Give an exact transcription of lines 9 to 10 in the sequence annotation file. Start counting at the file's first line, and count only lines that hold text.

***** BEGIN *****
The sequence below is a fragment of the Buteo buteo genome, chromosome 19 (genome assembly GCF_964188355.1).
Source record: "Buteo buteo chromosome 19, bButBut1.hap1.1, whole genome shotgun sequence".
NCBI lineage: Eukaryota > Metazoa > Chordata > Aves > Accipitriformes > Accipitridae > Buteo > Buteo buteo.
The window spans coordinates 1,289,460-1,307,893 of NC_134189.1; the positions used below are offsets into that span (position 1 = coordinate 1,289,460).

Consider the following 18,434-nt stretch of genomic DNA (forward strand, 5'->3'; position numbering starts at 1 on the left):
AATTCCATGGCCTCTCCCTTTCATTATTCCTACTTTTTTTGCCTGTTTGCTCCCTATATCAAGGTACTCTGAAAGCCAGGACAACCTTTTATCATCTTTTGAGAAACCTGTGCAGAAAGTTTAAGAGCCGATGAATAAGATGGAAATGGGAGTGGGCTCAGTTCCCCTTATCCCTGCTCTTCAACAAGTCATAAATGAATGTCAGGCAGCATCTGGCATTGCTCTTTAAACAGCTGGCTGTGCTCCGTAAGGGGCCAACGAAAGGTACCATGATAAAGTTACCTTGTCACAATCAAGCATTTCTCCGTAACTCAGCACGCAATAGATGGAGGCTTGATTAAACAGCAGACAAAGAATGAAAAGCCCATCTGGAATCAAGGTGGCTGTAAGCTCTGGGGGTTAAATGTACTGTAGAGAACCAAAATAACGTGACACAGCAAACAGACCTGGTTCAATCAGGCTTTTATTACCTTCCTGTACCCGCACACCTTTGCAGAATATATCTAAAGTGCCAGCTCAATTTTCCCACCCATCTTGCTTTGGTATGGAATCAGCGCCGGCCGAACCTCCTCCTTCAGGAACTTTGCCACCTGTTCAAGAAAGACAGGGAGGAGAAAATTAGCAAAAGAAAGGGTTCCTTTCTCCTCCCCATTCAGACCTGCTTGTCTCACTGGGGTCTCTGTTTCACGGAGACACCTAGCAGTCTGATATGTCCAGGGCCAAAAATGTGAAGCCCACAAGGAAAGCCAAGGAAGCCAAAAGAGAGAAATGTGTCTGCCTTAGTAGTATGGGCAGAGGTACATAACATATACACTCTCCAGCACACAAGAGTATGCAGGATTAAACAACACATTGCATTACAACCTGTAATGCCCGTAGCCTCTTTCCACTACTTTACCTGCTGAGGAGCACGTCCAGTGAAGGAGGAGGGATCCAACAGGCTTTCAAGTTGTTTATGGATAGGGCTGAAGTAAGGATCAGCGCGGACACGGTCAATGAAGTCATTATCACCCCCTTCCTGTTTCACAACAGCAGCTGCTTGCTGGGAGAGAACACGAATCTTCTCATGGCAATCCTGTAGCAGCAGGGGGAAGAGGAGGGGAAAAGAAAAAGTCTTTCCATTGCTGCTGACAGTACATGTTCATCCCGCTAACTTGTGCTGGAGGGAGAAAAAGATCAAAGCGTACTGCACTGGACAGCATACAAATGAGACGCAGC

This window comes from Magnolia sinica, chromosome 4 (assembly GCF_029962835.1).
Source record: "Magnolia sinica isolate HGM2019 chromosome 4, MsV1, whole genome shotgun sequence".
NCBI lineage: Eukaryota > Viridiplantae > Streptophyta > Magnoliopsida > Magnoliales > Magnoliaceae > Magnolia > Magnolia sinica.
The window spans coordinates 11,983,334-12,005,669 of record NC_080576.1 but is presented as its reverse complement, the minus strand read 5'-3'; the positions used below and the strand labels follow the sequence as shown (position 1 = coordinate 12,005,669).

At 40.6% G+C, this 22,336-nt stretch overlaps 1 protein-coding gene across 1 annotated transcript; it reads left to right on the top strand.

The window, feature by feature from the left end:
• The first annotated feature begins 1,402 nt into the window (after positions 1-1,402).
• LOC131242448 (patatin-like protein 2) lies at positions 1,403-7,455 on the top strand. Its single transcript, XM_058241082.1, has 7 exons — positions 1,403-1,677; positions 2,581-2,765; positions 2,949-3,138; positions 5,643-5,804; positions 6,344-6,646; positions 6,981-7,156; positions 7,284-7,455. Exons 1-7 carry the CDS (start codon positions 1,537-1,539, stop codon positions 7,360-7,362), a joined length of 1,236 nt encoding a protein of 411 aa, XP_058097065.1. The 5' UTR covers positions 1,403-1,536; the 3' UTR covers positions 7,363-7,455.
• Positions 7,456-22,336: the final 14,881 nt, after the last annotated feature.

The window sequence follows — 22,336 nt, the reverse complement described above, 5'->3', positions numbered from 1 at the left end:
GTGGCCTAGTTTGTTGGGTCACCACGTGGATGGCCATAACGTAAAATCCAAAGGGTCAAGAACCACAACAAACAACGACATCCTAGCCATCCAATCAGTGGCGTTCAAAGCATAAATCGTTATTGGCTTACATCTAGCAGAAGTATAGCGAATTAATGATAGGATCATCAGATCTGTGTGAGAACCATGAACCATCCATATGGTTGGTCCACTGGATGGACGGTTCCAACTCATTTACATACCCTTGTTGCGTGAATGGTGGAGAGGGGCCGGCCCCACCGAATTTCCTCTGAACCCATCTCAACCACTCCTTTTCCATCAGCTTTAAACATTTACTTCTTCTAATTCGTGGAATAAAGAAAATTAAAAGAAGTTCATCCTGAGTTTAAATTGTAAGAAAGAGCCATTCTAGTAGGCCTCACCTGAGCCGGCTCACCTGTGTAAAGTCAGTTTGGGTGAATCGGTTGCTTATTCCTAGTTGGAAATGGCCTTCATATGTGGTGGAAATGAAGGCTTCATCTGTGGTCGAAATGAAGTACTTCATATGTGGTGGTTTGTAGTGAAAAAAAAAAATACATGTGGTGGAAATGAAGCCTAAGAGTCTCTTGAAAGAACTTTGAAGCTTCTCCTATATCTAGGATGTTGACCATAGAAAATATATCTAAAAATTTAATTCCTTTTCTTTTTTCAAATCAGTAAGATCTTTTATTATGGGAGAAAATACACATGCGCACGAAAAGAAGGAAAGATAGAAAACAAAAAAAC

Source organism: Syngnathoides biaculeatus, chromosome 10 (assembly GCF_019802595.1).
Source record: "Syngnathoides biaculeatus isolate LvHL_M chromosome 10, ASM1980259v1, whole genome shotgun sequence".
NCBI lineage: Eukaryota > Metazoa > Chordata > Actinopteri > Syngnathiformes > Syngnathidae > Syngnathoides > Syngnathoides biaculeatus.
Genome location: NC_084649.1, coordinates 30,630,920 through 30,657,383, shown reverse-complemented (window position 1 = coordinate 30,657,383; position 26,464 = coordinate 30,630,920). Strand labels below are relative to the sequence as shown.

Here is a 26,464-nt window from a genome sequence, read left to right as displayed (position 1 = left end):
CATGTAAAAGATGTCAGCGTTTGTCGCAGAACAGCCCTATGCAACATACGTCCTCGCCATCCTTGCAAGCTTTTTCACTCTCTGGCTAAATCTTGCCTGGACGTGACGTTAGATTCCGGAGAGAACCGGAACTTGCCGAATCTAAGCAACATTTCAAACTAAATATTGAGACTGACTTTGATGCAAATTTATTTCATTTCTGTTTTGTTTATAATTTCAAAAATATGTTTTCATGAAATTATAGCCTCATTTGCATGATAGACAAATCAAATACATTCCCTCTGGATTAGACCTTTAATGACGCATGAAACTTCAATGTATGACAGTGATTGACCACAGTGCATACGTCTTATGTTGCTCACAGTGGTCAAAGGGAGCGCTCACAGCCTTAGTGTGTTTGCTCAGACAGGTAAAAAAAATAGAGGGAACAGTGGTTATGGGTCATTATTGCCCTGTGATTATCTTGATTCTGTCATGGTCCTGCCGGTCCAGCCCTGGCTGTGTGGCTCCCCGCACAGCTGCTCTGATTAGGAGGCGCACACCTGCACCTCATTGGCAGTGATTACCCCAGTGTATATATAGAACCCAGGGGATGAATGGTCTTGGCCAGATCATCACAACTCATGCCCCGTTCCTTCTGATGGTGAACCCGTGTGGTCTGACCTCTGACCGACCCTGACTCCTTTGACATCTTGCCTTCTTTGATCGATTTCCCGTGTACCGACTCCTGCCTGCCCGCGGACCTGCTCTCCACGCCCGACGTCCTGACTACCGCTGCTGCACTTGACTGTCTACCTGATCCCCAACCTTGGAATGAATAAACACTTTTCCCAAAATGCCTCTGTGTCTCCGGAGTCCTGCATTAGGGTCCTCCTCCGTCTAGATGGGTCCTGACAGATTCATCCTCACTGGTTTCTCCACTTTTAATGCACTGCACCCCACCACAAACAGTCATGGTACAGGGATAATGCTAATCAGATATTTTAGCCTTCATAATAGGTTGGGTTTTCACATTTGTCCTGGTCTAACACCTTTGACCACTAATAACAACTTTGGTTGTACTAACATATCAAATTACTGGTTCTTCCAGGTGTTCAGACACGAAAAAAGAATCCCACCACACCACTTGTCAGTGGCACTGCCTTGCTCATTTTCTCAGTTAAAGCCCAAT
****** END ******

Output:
NCBI lineage: Eukaryota > Viridiplantae > Streptophyta > Magnoliopsida > Magnoliales > Magnoliaceae > Magnolia > Magnolia sinica.
The window spans coordinates 11,983,334-12,005,669 of record NC_080576.1 but is presented as its reverse complement, the minus strand read 5'-3'; the positions used below and the strand labels follow the sequence as shown (position 1 = coordinate 12,005,669).